Keep stock market worries in perspective as part of a sound portfolio approach

factors that affect investment decisions

Letting unnecessary stock market worries take hold of your investment decisions can lead to much bigger problems than just finding stocks to buy

Our early ancestors had to be on guard against threats in their environment. They were under constant threat. At night, if you woke to every sound from the bushes, you lost some sleep, but you cut your risk of being eaten by a lion or killed by an enemy. Today we face much less risk from animal predators and human marauders. But many people still carry this hair-trigger fear response. We spend more time than we should worrying about things that will never happen. This includes stock market worries.

That’s especially true of investors, who generally think more about the future than other people. It’s true all the more of subscribers to our newsletters and members of my Inner Circle service.

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Understand stock market worries and risk so you can put everything in perspective

That’s because many of you are the kind of people who seek out investment information from a variety of written sources, where it’s much more extensive and detailed than what you get from a glance at the headlines, the evening news or cable TV. However, some of that information is biased, overblown or incorrect.

This doesn’t mean you should ignore potential threats. You just need to put them in perspective.

Learn what experienced investors do about common stock market worries

There is never a shortage of ways to ease your stock market worries. “You never go broke taking a profit,” is a favourite of brokers I’ve met over the years. They used them to spur their clients to do more trades, to boost their own commission income.

Our view now is that stocks are still a good place for your money, if you can afford to stay invested for several years. If you expect you will need to take money out of your portfolio, you should think about selling sooner than you need to.

Look beyond immediate stock market movements to help reduce your anxiety and stock market worries

Stock market trends are the general direction in which the stock market is heading. These market trends are dictated by a number of factors: what sector investors favour at the moment, economic and world news, interest rates and other trends from industries such as technology or resources, and so on. These trends could be positive or negative, and they could lead to a huge boom for a stock market. They could also lead to a big downturn.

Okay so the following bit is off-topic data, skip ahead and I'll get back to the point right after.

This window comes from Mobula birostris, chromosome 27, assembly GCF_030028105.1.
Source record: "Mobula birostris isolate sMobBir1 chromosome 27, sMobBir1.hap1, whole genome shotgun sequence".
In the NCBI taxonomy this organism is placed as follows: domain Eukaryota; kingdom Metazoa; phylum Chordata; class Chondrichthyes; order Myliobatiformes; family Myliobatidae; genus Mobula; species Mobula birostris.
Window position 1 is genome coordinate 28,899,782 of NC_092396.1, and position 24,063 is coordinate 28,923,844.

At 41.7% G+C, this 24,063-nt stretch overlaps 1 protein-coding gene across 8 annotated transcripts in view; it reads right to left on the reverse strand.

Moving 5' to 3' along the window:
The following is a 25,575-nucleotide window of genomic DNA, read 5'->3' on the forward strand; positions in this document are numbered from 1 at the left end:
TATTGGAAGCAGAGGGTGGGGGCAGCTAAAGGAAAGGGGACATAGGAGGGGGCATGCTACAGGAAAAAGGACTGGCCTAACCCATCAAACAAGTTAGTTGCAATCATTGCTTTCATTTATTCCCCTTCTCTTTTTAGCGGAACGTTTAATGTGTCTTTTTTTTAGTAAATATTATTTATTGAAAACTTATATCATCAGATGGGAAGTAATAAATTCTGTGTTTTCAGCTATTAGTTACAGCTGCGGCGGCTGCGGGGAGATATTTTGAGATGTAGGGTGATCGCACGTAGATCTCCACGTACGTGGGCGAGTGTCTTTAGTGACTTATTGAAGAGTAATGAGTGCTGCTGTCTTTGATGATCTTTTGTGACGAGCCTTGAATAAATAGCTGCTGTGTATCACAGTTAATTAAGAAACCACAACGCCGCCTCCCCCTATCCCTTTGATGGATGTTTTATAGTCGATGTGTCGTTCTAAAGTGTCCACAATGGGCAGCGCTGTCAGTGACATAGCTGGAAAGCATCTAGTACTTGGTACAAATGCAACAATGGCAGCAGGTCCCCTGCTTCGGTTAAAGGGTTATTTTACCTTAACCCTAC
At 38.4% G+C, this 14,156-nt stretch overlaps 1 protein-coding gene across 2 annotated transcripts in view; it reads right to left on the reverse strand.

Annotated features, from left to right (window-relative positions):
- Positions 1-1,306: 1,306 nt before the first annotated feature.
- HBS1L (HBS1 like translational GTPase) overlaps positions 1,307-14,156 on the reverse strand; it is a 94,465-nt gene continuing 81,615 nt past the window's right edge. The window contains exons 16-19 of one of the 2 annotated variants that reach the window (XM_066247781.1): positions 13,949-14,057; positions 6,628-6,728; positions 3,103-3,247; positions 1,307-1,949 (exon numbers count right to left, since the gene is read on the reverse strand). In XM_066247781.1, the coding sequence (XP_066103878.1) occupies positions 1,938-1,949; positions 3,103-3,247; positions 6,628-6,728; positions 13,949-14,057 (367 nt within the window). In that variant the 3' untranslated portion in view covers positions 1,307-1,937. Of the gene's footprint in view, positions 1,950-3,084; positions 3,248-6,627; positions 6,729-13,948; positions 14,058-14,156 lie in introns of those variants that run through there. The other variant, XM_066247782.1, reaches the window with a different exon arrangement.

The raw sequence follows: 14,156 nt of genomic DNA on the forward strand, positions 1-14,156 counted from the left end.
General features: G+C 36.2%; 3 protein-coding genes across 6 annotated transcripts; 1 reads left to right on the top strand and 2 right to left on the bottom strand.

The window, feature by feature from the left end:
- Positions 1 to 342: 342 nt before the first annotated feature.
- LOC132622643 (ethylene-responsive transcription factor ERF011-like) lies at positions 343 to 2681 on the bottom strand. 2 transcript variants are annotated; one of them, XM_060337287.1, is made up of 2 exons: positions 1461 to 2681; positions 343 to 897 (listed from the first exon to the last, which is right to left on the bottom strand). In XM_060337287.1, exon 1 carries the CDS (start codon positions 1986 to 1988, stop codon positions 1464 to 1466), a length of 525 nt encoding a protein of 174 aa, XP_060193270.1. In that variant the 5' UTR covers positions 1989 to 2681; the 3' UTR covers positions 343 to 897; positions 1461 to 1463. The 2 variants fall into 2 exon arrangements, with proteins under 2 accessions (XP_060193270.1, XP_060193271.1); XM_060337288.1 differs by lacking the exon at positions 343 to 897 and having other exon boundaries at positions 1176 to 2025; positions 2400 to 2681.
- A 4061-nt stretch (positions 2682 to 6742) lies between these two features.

It pays to keep in mind that the stock market anticipates changes, and no stock trend lasts forever. Stocks can go on lengthy downturns due to business and economic problems. However, the market typically starts to go back up long before the problems get solved.

We think that in general, long-term investors should be cautious optimists. Don’t let media sound bites and self-serving short-term predictions dictate your decisions when you’re investing in stocks.

Anxiety recedes with investment quality, diversification and portfolio balance

You’ll find that many of your worries concern things that are unlikely to happen; that are already largely discounted in current stock prices; and that probably won’t matter as much as you feared they would.

You get a much better return on time spent if you devote less of it to worrying about high risk investments, and more of it to an investing strategy. Create a strategy that is built upon analyzing the quality and diversification of your investments, and the structure and balance of your portfolio.

There’s another advantage as well. A calm investor is much less likely to react in haste and make sudden decisions that could prove to be damaging in the long run.

Use our three-part Successful Investor approach to find higher-quality investments and build a top portfolio

  1. Invest mainly in well-established, dividend-paying companies, with a history of rising sales if not earnings and dividends.
  2. Spread your money out across most if not all of the five main economic sectors: Manufacturing & Industry; Resources & Commodities; Consumer; Finance; Utilities.
  3. Downplay or avoid stocks in the broker/media limelight.

What are your biggest worries with the stock market?

How confident are you that your investments will increase in value over time?


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